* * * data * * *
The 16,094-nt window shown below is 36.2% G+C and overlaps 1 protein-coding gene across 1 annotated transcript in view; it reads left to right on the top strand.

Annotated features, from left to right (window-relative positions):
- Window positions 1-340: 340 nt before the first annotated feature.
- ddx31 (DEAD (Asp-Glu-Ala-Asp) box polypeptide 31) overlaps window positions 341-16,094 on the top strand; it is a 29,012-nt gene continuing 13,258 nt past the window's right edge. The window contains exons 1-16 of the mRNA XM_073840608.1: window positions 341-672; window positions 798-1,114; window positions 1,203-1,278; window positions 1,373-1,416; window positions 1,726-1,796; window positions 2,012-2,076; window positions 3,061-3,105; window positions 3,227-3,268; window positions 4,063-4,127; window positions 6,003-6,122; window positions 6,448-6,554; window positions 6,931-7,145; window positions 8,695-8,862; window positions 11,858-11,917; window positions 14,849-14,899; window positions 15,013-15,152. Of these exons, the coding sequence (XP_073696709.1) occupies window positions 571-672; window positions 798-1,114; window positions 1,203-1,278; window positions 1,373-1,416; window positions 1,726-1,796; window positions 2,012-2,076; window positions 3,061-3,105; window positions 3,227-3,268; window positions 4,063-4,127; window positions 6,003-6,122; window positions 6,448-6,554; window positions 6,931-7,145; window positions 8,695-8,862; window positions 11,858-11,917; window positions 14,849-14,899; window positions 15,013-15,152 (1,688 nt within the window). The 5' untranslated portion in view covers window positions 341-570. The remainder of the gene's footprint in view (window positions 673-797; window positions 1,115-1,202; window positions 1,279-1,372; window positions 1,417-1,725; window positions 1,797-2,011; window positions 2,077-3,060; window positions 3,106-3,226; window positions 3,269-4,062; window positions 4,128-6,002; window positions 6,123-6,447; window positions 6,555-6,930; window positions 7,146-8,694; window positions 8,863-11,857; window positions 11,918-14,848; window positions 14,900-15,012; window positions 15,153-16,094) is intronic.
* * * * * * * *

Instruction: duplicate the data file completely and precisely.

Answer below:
The 16,094-nt window shown below is 36.2% G+C and overlaps 1 protein-coding gene across 1 annotated transcript in view; it reads left to right on the top strand.

Annotated features, from left to right (window-relative positions):
- Window positions 1-340: 340 nt before the first annotated feature.
- ddx31 (DEAD (Asp-Glu-Ala-Asp) box polypeptide 31) overlaps window positions 341-16,094 on the top strand; it is a 29,012-nt gene continuing 13,258 nt past the window's right edge. The window contains exons 1-16 of the mRNA XM_073840608.1: window positions 341-672; window positions 798-1,114; window positions 1,203-1,278; window positions 1,373-1,416; window positions 1,726-1,796; window positions 2,012-2,076; window positions 3,061-3,105; window positions 3,227-3,268; window positions 4,063-4,127; window positions 6,003-6,122; window positions 6,448-6,554; window positions 6,931-7,145; window positions 8,695-8,862; window positions 11,858-11,917; window positions 14,849-14,899; window positions 15,013-15,152. Of these exons, the coding sequence (XP_073696709.1) occupies window positions 571-672; window positions 798-1,114; window positions 1,203-1,278; window positions 1,373-1,416; window positions 1,726-1,796; window positions 2,012-2,076; window positions 3,061-3,105; window positions 3,227-3,268; window positions 4,063-4,127; window positions 6,003-6,122; window positions 6,448-6,554; window positions 6,931-7,145; window positions 8,695-8,862; window positions 11,858-11,917; window positions 14,849-14,899; window positions 15,013-15,152 (1,688 nt within the window). The 5' untranslated portion in view covers window positions 341-570. The remainder of the gene's footprint in view (window positions 673-797; window positions 1,115-1,202; window positions 1,279-1,372; window positions 1,417-1,725; window positions 1,797-2,011; window positions 2,077-3,060; window positions 3,106-3,226; window positions 3,269-4,062; window positions 4,128-6,002; window positions 6,123-6,447; window positions 6,555-6,930; window positions 7,146-8,694; window positions 8,863-11,857; window positions 11,918-14,848; window positions 14,900-15,012; window positions 15,153-16,094) is intronic.